Let’s Talk About Protecting Our Shared Housing Investments

 
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How could our system for funding affordable housing better serve the needs of Oregon’s low-income residents?

To providers keeping long wait lists of families and individuals in need of homes, the question has an obvious answer: raise more dollars to build new units. But many affordable housing owners I work with would put another item high on their wish list: fund the long-term physical needs of affordable homes that already exist.

The math is simple. Public investments used to develop affordable housing come with requirements that rents be kept affordable to low-income residents for periods of 60 years and more. That’s enough time for a 50-unit apartment building to rack up millions of dollars in repair and renovation needs. But nonprofit owners hit a financial wall when they try to raise that much capital. Their saving and borrowing power is limited, in absolute terms, by what their low-income tenants can afford to pay in rent.

“Fund affordable housing recapitalization!” may sound like a wonky battle cry. But what’s at stake is the long-term future of homes that provide safety and stability to thousands of seniors, veterans, and working families in Oregon. For lack of reliable funding for physical upkeep, Oregon’s rent-restricted housing properties are at perennial risk of financial crisis as they age. Many struggle with a backlog of unfunded repair needs, while some deteriorate to the point that they must be sold off to for-profit landlords.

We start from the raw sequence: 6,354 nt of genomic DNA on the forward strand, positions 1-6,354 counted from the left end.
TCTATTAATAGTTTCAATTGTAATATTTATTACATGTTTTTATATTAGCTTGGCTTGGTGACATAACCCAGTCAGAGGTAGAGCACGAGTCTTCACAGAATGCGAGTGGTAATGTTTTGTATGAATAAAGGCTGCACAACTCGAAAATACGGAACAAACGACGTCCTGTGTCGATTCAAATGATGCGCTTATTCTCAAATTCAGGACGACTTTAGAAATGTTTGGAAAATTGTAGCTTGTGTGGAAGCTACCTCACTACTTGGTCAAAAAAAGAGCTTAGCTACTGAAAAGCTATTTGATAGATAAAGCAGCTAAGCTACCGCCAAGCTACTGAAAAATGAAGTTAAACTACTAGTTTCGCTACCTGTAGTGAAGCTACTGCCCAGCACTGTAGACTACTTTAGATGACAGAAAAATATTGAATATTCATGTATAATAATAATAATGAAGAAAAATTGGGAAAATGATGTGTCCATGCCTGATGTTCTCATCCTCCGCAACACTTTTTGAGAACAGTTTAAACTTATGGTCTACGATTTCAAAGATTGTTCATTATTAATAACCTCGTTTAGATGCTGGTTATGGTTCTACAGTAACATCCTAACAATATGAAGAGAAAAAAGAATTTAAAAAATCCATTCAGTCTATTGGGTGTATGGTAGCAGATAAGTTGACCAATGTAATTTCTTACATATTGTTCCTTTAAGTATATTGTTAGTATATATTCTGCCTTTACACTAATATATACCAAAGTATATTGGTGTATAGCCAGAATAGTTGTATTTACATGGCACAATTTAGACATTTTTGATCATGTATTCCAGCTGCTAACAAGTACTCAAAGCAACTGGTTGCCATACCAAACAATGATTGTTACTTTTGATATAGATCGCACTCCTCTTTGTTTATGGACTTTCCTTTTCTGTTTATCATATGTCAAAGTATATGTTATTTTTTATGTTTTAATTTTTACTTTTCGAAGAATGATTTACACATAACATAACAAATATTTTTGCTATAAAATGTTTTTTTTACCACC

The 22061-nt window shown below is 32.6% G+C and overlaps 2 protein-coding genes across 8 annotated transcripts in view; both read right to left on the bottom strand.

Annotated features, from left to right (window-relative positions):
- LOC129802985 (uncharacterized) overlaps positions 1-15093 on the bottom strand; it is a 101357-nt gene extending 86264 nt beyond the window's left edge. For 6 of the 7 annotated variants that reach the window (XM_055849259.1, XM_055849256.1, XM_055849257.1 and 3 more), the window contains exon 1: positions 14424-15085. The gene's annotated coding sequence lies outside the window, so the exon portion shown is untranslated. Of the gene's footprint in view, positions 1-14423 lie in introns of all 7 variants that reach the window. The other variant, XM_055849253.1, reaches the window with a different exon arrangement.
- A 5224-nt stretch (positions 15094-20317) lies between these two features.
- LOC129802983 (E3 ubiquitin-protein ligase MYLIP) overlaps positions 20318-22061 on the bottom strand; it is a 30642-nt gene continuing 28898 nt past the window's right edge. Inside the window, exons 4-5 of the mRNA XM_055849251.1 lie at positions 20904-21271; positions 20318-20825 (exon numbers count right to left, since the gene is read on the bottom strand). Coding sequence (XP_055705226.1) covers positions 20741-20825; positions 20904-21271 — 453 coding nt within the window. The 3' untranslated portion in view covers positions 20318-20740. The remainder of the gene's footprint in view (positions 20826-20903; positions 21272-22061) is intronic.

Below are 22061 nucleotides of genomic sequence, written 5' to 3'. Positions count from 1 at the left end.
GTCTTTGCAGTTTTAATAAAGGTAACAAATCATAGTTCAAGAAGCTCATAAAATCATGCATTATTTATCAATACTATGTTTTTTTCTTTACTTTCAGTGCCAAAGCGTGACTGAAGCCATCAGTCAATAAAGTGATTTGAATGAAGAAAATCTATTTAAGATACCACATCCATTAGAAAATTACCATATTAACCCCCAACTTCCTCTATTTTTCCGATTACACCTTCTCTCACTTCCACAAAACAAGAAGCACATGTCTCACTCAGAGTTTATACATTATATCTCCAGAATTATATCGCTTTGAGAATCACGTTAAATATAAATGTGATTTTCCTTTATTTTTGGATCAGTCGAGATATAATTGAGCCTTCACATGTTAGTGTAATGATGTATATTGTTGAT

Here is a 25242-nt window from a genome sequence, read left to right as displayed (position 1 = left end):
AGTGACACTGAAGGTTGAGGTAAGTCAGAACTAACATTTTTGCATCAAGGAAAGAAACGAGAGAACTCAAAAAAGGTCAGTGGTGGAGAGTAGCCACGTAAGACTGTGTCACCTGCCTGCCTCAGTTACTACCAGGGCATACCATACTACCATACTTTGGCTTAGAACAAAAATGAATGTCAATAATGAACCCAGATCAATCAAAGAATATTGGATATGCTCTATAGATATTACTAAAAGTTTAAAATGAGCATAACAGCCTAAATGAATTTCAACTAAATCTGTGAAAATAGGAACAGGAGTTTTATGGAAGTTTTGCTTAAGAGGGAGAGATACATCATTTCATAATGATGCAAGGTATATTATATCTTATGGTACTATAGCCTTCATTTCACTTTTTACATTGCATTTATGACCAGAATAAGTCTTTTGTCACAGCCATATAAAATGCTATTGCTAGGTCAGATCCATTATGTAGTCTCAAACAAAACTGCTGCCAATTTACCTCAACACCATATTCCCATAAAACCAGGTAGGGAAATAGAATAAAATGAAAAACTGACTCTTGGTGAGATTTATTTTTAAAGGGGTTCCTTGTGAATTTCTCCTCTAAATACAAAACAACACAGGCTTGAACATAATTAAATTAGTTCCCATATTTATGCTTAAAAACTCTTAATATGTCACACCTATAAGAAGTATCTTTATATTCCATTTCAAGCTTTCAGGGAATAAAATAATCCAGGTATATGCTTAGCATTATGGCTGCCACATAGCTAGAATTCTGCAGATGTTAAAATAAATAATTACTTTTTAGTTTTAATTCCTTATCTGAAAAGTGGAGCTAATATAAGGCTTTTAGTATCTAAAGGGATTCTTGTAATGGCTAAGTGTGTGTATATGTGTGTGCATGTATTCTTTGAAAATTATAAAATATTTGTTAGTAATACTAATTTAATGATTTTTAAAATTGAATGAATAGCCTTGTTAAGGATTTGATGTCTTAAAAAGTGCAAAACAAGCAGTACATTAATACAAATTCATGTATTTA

Whose financial responsibility is it to protect and preserve Oregon’s aging affordable housing? And how can the scope of public discussions about affordable housing be widened to address this need?

For about two years, I’ve been working with a group of affordable housing colleagues, the Preservation Convening group, to seek answers to these questions. This week, I’ll be reporting back on some of the lessons we learned and how those lessons are being put into practice. I’ll also share some suggestions about how you can get involved in the conversation about preserving Oregon’s affordable housing.

Want to take action today? Connect with Oregon Housing Alliance to get involved in advocacy efforts around affordable housing preservation funding bill HB 5030, soon up for a vote in the Oregon legislature.

Read my next post: Two Strategies to Advance the Housing Preservation Conversation.

Emily Schelling is director of asset management and initiatives at HDC. You can find her full bio and contact information here.